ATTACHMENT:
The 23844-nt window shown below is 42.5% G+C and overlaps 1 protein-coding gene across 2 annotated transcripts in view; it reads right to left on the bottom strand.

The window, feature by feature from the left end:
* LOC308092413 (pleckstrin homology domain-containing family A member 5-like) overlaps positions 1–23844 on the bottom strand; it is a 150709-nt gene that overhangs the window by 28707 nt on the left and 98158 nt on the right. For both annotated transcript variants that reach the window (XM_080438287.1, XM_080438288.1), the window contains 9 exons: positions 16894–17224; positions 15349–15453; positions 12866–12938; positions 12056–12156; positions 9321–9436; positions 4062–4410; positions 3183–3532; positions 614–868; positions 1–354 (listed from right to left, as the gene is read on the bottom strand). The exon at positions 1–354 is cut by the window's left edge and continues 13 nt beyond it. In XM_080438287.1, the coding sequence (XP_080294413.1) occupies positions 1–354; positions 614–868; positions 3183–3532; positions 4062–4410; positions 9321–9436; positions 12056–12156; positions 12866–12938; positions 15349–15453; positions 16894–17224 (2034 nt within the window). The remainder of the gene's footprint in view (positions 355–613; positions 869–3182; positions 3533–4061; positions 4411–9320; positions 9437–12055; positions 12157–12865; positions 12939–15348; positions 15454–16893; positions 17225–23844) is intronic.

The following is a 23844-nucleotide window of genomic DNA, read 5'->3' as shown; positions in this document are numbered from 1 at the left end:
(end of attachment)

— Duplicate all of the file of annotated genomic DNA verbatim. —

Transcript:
The 23844-nt window shown below is 42.5% G+C and overlaps 1 protein-coding gene across 2 annotated transcripts in view; it reads right to left on the bottom strand.

The window, feature by feature from the left end:
* LOC308092413 (pleckstrin homology domain-containing family A member 5-like) overlaps positions 1–23844 on the bottom strand; it is a 150709-nt gene that overhangs the window by 28707 nt on the left and 98158 nt on the right. For both annotated transcript variants that reach the window (XM_080438287.1, XM_080438288.1), the window contains 9 exons: positions 16894–17224; positions 15349–15453; positions 12866–12938; positions 12056–12156; positions 9321–9436; positions 4062–4410; positions 3183–3532; positions 614–868; positions 1–354 (listed from right to left, as the gene is read on the bottom strand). The exon at positions 1–354 is cut by the window's left edge and continues 13 nt beyond it. In XM_080438287.1, the coding sequence (XP_080294413.1) occupies positions 1–354; positions 614–868; positions 3183–3532; positions 4062–4410; positions 9321–9436; positions 12056–12156; positions 12866–12938; positions 15349–15453; positions 16894–17224 (2034 nt within the window). The remainder of the gene's footprint in view (positions 355–613; positions 869–3182; positions 3533–4061; positions 4411–9320; positions 9437–12055; positions 12157–12865; positions 12939–15348; positions 15454–16893; positions 17225–23844) is intronic.

The following is a 23844-nucleotide window of genomic DNA, read 5'->3' as shown; positions in this document are numbered from 1 at the left end: